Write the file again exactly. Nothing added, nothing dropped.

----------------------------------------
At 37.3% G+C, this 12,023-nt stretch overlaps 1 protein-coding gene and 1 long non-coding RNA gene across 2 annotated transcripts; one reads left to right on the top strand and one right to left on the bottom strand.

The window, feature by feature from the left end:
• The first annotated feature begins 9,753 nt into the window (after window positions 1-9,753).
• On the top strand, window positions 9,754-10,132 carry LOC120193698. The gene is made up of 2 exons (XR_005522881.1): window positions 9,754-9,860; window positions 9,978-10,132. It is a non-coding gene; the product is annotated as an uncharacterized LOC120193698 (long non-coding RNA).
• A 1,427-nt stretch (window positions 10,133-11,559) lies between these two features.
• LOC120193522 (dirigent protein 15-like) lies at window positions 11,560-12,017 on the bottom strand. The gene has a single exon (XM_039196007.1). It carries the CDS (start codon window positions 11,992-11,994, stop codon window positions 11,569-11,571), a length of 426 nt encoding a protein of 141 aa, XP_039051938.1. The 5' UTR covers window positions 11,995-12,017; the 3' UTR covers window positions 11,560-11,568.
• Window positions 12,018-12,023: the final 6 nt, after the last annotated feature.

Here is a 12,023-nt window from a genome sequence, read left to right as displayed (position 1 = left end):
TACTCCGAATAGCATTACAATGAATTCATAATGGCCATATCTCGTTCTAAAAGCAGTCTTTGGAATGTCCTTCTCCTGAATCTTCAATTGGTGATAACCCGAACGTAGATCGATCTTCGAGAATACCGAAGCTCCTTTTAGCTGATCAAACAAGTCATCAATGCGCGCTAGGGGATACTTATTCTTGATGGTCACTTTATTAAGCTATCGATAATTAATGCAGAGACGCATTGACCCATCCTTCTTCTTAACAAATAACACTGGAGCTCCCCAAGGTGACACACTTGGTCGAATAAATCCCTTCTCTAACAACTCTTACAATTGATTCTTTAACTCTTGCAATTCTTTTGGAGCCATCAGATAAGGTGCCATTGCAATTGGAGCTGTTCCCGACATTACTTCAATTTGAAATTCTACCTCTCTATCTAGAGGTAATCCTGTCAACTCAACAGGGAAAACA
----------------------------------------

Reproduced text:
At 37.3% G+C, this 12,023-nt stretch overlaps 1 protein-coding gene and 1 long non-coding RNA gene across 2 annotated transcripts; one reads left to right on the top strand and one right to left on the bottom strand.

The window, feature by feature from the left end:
• The first annotated feature begins 9,753 nt into the window (after window positions 1-9,753).
• On the top strand, window positions 9,754-10,132 carry LOC120193698. The gene is made up of 2 exons (XR_005522881.1): window positions 9,754-9,860; window positions 9,978-10,132. It is a non-coding gene; the product is annotated as an uncharacterized LOC120193698 (long non-coding RNA).
• A 1,427-nt stretch (window positions 10,133-11,559) lies between these two features.
• LOC120193522 (dirigent protein 15-like) lies at window positions 11,560-12,017 on the bottom strand. The gene has a single exon (XM_039196007.1). It carries the CDS (start codon window positions 11,992-11,994, stop codon window positions 11,569-11,571), a length of 426 nt encoding a protein of 141 aa, XP_039051938.1. The 5' UTR covers window positions 11,995-12,017; the 3' UTR covers window positions 11,560-11,568.
• Window positions 12,018-12,023: the final 6 nt, after the last annotated feature.

Here is a 12,023-nt window from a genome sequence, read left to right as displayed (position 1 = left end):
TACTCCGAATAGCATTACAATGAATTCATAATGGCCATATCTCGTTCTAAAAGCAGTCTTTGGAATGTCCTTCTCCTGAATCTTCAATTGGTGATAACCCGAACGTAGATCGATCTTCGAGAATACCGAAGCTCCTTTTAGCTGATCAAACAAGTCATCAATGCGCGCTAGGGGATACTTATTCTTGATGGTCACTTTATTAAGCTATCGATAATTAATGCAGAGACGCATTGACCCATCCTTCTTCTTAACAAATAACACTGGAGCTCCCCAAGGTGACACACTTGGTCGAATAAATCCCTTCTCTAACAACTCTTACAATTGATTCTTTAACTCTTGCAATTCTTTTGGAGCCATCAGATAAGGTGCCATTGCAATTGGAGCTGTTCCCGACATTACTTCAATTTGAAATTCTACCTCTCTATCTAGAGGTAATCCTGTCAACTCAACAGGGAAAACA